Now, during my postdoc, I am going to study how yeasts that cause diseases in humans, like Candida albicans, interact with the cells of our immune system. This could help HIV and cancer patients, who are frequently infected by this pathogen.

What has it been like working in the Evavold Lab?

I am very happy. I was worried because I was delighted with the lab and the mentors I had in Madrid. Moving to a new country and facing a new research field was a great challenge. I had worked with yeast but not with mammalian cells, so all of this is new for me.

Charlie Evavold has been great, though. He appreciates my expertise with fungi but at the same time he is aware that I have to learn tissue culture techniques and innate immunity from scratch. Everyone in the lab has been very welcoming and nice, really willing to teach me when I don’t know something.

I’ve been trained to use state-of-the-art flow cytometers and confocal microscopes by myself Such resources are not that accessible in Spain. I feel empowered having all this technology available.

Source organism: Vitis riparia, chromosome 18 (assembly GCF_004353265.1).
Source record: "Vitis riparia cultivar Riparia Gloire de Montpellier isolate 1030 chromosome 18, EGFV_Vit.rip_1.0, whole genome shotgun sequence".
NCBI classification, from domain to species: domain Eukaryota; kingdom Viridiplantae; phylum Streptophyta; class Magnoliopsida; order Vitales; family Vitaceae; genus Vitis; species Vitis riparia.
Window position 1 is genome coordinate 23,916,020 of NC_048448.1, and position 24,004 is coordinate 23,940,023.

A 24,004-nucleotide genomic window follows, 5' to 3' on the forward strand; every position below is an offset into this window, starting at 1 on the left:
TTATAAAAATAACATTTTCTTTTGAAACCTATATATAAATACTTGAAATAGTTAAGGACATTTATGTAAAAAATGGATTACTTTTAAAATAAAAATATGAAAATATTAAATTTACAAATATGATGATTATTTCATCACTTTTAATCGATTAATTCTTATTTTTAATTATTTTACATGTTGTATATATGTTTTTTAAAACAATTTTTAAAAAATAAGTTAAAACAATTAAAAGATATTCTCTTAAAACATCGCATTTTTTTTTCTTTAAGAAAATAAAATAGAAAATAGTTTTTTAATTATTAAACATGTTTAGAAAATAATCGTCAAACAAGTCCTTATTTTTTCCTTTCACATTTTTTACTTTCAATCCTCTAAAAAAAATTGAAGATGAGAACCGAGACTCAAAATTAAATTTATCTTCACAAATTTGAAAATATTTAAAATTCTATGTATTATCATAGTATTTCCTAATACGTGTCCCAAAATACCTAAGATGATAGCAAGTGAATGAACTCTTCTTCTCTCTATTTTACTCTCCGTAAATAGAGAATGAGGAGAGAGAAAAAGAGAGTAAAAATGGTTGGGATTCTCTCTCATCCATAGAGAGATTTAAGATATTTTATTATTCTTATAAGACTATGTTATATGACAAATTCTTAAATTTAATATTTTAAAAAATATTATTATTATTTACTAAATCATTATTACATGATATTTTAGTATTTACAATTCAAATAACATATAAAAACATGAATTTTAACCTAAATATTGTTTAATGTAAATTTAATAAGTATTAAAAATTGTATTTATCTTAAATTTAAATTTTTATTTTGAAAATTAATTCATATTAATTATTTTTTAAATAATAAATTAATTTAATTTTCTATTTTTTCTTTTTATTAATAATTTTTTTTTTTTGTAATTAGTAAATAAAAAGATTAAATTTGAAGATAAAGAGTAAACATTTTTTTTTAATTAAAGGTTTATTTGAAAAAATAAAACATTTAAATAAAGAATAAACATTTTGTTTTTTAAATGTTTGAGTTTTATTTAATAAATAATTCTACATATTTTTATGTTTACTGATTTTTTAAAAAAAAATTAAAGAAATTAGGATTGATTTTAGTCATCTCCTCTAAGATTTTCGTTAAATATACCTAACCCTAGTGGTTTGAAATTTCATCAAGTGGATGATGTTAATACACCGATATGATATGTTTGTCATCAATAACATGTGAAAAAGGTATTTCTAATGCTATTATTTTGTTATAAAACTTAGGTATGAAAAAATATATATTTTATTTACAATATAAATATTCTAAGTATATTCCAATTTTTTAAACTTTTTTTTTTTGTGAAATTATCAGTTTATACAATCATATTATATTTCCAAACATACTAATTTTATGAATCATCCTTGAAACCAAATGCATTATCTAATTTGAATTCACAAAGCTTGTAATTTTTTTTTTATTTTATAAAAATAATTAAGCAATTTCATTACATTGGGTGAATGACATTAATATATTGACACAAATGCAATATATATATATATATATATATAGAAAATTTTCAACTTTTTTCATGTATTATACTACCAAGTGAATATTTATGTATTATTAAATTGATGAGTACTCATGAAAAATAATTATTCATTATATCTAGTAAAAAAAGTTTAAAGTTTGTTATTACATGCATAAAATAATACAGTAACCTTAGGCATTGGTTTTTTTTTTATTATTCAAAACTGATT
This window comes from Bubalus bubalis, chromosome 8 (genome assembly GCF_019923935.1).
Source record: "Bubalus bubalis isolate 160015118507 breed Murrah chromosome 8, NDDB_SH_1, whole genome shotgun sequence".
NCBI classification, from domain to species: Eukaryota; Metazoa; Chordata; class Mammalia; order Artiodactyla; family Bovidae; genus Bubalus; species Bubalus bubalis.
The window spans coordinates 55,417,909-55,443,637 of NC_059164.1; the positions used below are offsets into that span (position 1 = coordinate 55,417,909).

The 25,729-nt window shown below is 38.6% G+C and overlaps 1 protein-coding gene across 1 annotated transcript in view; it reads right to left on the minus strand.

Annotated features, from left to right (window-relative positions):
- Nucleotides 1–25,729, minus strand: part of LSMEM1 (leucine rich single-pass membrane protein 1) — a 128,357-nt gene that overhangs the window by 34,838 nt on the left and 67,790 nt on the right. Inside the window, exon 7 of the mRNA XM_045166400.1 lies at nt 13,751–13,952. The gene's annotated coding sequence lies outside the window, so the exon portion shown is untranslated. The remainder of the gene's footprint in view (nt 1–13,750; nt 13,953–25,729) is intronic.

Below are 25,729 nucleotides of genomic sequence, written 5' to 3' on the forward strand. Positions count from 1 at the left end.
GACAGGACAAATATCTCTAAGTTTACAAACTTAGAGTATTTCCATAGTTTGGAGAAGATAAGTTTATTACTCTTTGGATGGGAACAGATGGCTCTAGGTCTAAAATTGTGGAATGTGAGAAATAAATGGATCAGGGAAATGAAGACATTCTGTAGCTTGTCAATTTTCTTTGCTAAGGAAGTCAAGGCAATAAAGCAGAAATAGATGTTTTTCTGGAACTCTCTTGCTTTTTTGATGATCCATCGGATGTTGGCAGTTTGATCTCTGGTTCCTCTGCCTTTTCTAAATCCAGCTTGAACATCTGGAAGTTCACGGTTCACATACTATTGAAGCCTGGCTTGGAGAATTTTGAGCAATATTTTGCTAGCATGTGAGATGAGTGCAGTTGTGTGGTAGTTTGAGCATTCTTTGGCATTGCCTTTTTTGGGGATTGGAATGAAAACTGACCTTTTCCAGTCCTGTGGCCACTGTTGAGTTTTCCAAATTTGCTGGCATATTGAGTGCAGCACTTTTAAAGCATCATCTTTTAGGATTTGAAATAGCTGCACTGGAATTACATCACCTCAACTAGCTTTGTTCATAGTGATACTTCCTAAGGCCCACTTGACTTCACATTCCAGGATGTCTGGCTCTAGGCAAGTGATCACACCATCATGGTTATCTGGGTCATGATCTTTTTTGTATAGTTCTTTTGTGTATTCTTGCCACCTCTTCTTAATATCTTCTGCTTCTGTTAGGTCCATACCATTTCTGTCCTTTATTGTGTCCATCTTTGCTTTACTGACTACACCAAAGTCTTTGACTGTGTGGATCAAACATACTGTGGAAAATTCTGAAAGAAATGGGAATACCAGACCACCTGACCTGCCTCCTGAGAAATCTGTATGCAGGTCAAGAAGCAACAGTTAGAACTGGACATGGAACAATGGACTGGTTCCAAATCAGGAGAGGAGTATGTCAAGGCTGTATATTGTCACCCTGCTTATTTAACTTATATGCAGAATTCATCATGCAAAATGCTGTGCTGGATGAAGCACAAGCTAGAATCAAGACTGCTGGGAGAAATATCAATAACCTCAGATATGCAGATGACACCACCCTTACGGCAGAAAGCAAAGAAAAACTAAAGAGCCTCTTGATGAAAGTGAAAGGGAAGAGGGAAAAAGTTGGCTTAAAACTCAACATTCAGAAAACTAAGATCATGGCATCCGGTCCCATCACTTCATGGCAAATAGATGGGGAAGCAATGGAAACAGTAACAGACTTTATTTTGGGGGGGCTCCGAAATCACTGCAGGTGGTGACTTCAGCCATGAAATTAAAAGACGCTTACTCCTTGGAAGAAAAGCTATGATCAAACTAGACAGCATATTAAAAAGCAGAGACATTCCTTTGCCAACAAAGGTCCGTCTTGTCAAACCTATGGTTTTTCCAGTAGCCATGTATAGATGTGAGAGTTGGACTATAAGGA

I think that if you don’t know something, the only thing you can do is to improve, so it’s nice. Even with issues like my English that is not very fluent yet, I know I will get better. Joining the Evavold Lab has been a wonderful opportunity for my personal growth in many ways.

Why come to the US specifically for your postdoc instead of any other country?

There are a lot of opportunities here. I discovered this fellowship and I thought, “Why not?” It’s a great chance. I think it’s the best thing I can do now at my age. I feel that this is the time in my life to do big things and travel and learn. In the future I may want to be closer to home, but now is the moment to travel far, to learn as much as I can.